The 90° rule you mention only works on courses with full length buggy paths and vigilant marshals.  Some of our wettest areas are down the sides of fairways and such a rule causes problems and confusion without full length paths.  Most people do use the paths we have as they are generally adjacent to greens and tees.  I have tried extensive signage before with virtually no result.

I can assure you that the decision to stop motorised buggies from being used on the courses is not taken lightly and is one that I spend a lot of sleepless hours considering."

I trust that the above gives buggy drivers a reasonable explanation of what is behind the decision and that it is most certainly not a decision that is rushed or taken for granted.  As a matter of interest with 4 rainfall days left, October 2010 will be the third wettest October on record for the Tweed Heads site, behind 1969 with 507mm and 1972 with 640mm.  So far this month we have only had 476mm!!  The fourth wettest October on record was 1984 with a paltry 346mm. 

Thursday, October 21, 2010

Time for a breath

Well what a week so far and still a day to go although the bulk of the hard stuff has been done.  Apologies to my followers for the break in writing but I just haven't had time this week.  I was actually contemplating titling this instalment "blessed" as we certainly were with the weather for the renovations on the River course on Monday and Tuesday, after the rain of the previous three weeks.  Even the couple of showers that came through on Wednesday would have been enough to seriously disrupt the works which all went to plan and the greens have come up terrifically well, from an agronomic viewpoint anyway.

Hollow tyning greens

The greens were hollow tyne aerated with 16mm (5/8 inch) tynes which removed about 1.5 cubic metres of material per green.  They were also de-thatched with 3 new sets of heads that removed thatch to a depth of 3.5mm over three passes and another 1.5 cubic metres of material per green.  The greens then had a slow release granular calcium product spread and a slow release granular complete fertiliser applied which were rubbed in to get the product down the aeration holes where it is needed most.  About three cubic metres of sand mixed with fowl manure was then applied to each green and worked into the surface until the majority of the holes were filled and the surface restored.  A bit more warmth would be nice to promote the growth required to get the grass back through the sand but after the luck we had on Monday and Tuesday with no rain, I can't complain.  At this stage the greens should be due to be mown for the first time next Tuesday.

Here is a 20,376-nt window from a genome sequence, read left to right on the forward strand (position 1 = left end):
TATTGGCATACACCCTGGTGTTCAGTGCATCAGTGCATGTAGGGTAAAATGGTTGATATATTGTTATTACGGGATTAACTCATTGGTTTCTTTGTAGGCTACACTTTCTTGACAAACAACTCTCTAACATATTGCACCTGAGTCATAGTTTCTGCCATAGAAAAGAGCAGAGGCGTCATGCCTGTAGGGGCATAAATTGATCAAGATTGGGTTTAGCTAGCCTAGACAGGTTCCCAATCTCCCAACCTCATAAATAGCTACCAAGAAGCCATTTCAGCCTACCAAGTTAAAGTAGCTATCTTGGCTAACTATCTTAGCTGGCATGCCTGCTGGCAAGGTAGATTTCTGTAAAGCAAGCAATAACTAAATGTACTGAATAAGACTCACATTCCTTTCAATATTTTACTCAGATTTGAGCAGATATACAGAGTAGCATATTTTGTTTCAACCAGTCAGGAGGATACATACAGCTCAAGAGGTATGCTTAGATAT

De thatching greens in blue skies!
Today was by far the busiest day and I sometimes wonder why I program so much in the one day but I do like to get the most out of my contractors who are on site.  The preparation works for the grass face to be installed on the 17th River bunker commenced today.  I have scheduled this over two days so that the work is completed before players reach the hole and there is no need to take the hole out of play or use a temporary green.  The works should be finished tomorrow and the turf will be laid on Monday with the bunker being out of play for at least two weeks whilst the turf establishes.  This bunker was selected as the trial site as it is the easiest and cheapest bunker to do due to its shape, depth and location.

The oversown tees have been lifted in preparation for turfing on Monday and the turf lifted off these has been placed over some of the more severe tree root infested areas in the roughs.  I don't have the resources to be able to hand lift and place the turf so it is done by a Bobcat machine and although the areas are initially quite uneven, they soon settle and I figure it's a much better surface to play off than tree roots.  The rear of 3rd and 15th River tees have also had the trees removed and been prepared for turfing on Monday.

We had a spare half hour today (!) and I took the opportunity to lift the front right portion of the Chipping green on the short range.  This area of the green has always had trouble growing grass and so 300mm of the soil that was there was removed and replaced with sand from the nursery trial site at 17th River.  Turf from the trial site has been lifted and transported to the Chipping green and will be laid tomorrow.  Whilst excavating the green we found a large area of what looked like "brickies sand" (see photo) so hopefully with that removed and a good growing medium installed, the new turf should respond accordingly.  

Brickies sand under the Chipping green

The foreign Couch areas in the greens have now been removed and returfed.  The turfed area on the 7th green came up exceptionally well however the putting green is not as good.  On the 7th we used turf from our own Nursery green which is a slow labour intensive process.  Indeed it took 24 man hours to re turf the 10 square metre area.  I didn't have the resources (or suitable turf) available to be able to allocate that much time to the 150 squre metres on the Practice green, and so the turf was bought in which means we don't have to harvest and transport it which is a huge time saver.  Unfortunately the quality of the turf was poor and although it will knit in, it will take some time. 
Lifting turf off the Practice green
I mentioned the contractors that I use on the course earlier on and if any readers require the services of a Bobcat or small excavator you won't find any better than Trevor King on the Bobcat or his son Scott on the digger.  They are both first class operators.  And I must mention my staff who have all worked long hard hours on the renovations and then backed up on these various projects whilst still going about their normal duties.  For a 36 hole complex of this size they are only a small crew and do an exceptional job.